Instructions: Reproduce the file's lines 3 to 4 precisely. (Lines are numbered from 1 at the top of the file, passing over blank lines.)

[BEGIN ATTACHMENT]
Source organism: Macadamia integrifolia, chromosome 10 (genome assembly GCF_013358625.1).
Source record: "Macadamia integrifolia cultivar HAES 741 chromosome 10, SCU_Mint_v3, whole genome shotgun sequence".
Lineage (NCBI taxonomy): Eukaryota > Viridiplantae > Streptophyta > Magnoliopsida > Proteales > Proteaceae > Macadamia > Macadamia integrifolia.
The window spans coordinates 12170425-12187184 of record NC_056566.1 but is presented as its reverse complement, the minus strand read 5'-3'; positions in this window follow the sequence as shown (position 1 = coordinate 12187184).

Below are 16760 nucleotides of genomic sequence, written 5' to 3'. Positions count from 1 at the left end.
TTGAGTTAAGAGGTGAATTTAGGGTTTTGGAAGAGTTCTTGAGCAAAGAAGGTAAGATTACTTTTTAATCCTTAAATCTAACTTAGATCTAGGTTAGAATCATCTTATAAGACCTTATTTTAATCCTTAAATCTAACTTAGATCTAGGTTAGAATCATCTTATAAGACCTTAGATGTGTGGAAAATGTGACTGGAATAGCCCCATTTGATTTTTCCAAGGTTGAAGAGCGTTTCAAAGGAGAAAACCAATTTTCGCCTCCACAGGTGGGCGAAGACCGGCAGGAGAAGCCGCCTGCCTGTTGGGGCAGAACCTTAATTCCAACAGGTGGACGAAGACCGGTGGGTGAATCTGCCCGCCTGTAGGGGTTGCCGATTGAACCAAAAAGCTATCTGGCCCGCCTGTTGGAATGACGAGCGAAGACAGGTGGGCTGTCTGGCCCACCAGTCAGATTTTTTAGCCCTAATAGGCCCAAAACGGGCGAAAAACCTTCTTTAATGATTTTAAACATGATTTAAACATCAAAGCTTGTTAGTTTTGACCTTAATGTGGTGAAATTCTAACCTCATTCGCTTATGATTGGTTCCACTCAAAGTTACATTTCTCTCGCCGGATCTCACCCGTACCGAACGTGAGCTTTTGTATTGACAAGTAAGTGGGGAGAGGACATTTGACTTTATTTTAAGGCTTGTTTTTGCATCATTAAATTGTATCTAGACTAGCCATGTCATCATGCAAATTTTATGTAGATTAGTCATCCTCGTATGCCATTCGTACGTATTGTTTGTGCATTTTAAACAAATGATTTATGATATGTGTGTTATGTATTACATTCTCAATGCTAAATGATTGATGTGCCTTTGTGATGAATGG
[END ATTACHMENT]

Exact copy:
Lineage (NCBI taxonomy): Eukaryota > Viridiplantae > Streptophyta > Magnoliopsida > Proteales > Proteaceae > Macadamia > Macadamia integrifolia.
The window spans coordinates 12170425-12187184 of record NC_056566.1 but is presented as its reverse complement, the minus strand read 5'-3'; positions in this window follow the sequence as shown (position 1 = coordinate 12187184).